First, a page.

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David Stanhope (Piano): A Virtuoso Recital
Robert SCHUMANN (1810-1856)
Toccata Op.7 (1829-32) [
4:59]
Gabriel FAURÉ (1845-1924)
Ballade Op. 19 (1880) [
13:41]
Sergei RACHMANINOV (1873-1943)
13 Preludes Op. 32
(1910) [38:05]
Felix MENDELSSOHN (1809-1847) arr. Franz LISZT (1811-1886)
Wedding March and Elves’ Dance from music to A Midsummer Night’s Dream (1843) [9:16]
Jean SIBELIUS (1865-1957) arr. David STANHOPE (b.1952)
The Tryst (1899) [3:07]
David Stanhope, piano
rec. The Studio at Sydney Opera House, 21-22 July 2004.
TALL POPPIES TP184 [69:40]

 

 

David Stanhope - composer, conductor, arranger, trombonist, pianist - has been known to collectors best as a conductor, frequently on Australian Broadcasting Company anthology recordings. He is best known in his native Australia as the former conductor of the Australian National Opera and as a frequent guest with the Sydney Alpha Ensemble. But he also conducts for new films and has made a number of recordings of new music for the Tall Poppies label. He started in Melbourne as a pianist, later switching to brass instruments, but periodically returns to the keyboard, as in this new release from Tall Poppies containing several works he has long wanted to record, when he could get away from conducting and composing.

From the description above we might expect this to be a disc of modern Australian piano music, but the pianist is the only Australian here and the most recent composer is Sibelius. Though the great Finn is the last composer on the disc we can begin with him because the work is a transcription of the well-known song The Tryst; the transcription by David Stanhope. Stanhope demonstrates yet another aspect of his talent - the song is arranged so well that one almost forgets that it wasn’t created in this form. Stanhope plays The Tryst as idiomatically as he arranged it, though once or twice it traveled south-eastward to Rachmaninov territory.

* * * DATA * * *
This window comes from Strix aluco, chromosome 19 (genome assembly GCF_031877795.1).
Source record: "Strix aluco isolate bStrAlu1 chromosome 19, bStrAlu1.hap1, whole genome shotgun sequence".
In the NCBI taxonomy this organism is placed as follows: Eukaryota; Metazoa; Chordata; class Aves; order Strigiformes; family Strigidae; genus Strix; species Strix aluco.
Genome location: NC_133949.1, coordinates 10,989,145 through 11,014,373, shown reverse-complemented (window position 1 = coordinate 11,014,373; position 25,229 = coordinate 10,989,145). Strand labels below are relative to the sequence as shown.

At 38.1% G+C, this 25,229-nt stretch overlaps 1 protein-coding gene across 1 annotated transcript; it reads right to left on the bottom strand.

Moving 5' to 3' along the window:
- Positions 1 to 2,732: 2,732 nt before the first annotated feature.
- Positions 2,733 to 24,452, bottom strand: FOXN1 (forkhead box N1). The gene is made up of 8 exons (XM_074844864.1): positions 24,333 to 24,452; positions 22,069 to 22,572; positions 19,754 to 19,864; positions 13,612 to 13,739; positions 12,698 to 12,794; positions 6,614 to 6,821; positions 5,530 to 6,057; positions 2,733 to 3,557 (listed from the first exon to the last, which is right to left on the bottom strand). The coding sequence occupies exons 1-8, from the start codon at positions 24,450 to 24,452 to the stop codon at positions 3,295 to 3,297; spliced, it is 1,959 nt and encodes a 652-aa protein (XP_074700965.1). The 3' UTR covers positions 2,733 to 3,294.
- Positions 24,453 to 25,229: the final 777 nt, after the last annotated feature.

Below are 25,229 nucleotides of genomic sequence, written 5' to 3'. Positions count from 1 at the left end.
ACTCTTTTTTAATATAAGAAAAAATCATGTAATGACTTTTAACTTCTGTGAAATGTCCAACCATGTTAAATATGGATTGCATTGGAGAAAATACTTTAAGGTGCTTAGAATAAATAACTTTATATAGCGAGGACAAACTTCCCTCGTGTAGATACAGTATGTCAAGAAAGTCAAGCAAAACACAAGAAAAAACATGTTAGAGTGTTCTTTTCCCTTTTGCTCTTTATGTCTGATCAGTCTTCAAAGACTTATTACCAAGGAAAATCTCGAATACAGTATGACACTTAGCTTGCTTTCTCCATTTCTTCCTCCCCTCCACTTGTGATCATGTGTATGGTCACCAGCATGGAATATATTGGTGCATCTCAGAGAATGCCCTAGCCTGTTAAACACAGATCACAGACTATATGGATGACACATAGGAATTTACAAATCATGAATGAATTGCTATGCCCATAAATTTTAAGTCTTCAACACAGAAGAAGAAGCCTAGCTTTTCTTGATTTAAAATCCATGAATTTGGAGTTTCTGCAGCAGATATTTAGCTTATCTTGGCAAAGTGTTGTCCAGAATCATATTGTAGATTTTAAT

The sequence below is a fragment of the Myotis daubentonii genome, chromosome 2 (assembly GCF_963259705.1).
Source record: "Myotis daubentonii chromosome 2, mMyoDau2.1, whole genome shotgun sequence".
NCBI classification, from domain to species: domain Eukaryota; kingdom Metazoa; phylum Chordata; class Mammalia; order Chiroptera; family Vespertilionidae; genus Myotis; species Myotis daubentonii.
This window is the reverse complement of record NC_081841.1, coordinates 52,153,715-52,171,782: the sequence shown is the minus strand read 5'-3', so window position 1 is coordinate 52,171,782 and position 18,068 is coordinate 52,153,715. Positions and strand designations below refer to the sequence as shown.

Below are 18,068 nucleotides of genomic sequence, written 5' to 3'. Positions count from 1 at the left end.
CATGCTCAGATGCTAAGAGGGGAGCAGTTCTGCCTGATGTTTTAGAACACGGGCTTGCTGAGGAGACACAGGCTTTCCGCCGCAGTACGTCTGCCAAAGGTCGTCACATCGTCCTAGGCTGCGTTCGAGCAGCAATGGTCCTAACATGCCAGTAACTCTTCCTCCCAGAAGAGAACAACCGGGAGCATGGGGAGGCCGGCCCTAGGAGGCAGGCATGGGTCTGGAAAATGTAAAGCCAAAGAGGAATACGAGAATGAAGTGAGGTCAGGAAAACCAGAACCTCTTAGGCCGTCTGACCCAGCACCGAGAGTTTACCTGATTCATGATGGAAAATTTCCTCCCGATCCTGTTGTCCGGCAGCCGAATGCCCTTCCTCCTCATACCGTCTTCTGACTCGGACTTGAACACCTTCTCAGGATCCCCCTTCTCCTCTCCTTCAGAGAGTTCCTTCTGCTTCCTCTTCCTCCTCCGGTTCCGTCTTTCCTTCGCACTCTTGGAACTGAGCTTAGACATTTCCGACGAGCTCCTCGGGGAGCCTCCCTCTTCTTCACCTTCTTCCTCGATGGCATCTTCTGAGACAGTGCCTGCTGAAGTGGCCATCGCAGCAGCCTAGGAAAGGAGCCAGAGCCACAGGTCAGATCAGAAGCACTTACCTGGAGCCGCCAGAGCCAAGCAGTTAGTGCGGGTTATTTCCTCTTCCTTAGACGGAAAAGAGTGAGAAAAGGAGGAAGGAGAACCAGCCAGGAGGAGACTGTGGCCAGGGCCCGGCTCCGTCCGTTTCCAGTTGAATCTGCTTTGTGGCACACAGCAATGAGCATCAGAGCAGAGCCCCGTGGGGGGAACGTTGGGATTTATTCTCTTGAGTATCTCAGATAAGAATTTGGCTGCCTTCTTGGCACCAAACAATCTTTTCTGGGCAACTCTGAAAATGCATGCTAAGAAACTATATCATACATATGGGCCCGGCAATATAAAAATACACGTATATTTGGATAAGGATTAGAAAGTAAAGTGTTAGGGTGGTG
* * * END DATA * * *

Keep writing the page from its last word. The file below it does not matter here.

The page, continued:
To go back to the beginning of the disc, we have another of Stanhope’s favorites: Schumann’s Toccata. Here my reaction was very different. I felt Stanhope saw the piece as an exercise in the original meaning of the term toccare and not as a thought-out piece of music. When I found in the accompanying notes (by David Stanhope) that the Toccata is the piece he regularly warms up with before recitals, I was not surprised. Fauré, the next composer on the disc seemed much more to Stanhope’s taste with the ever-present Ballade Op. 19. I believe that this is the fourth version of this piece that I have listened to this month, but this did not stop me from finding this the best performance on the CD. The phrasing is very good and the overall structure of the performance is admirably thought out, with one section developing effortlessly from the one before; not a characteristic of all of the other three performances I’ve recently heard. The Mendelssohn/Liszt extracts from A Midsummer Night’s Dream are well played, but the performance drags and is almost two minutes longer than another version I reviewed a couple of months ago.

Since Rachmaninov’s Op. 32 Preludes occupy more than half of this CD it is most likely for their performance that one would purchase this disc. The Preludes as a complete entity have been recorded a number of times, going back to Moura Lympany. In the more recent past we’ve had sets from Peter Katin, Howard Shelley, Vladimir Askenazy, Alexis Weissenberg, Dmitri Alexeev, Idil Biret, to name only a few. Stanhope’s approach here is less athletic than the other items on this disc would suggest, but also avoids what the Russians call doska (pervasive gloom and world weariness) which some performers regard as essential for Rachmaninov. He gets off to a slow start but responds well to the folksiness of No. 3 and demonstrates great control of dynamics in No. 4. Numbers 5 to 8 show that he can bend his pianist style to meet the needs of the composer, unlike in the Schumann, evincing a fresh response to the familiar Rachmaninov idiom. No. 9 is less exciting, but Stanhope’s playing is very evocative in No. 10, which Rachmaninov told Benno Moisewitch was inspired by the painting The Return Home. Stanhope brings out the tolling bells inherent in the score. Number 11 is handled playfully, but No. 12 could be more exciting. Number 13 (in Db) completes the tonal scheme of the set (No. 1 is in C#) and Stanhope brings this out very strongly, as well as reminding us that the Preludes were written a short time after the Concerto No. 3, whose third movement theme is lightly heard in the last Prelude. Thus ends Stanhope’s fine traversal of the Op. 32 Preludes, one in which takes a middle road between virtuosity and emotional depiction.

William Kreindler

see also Review by Robert Hugill

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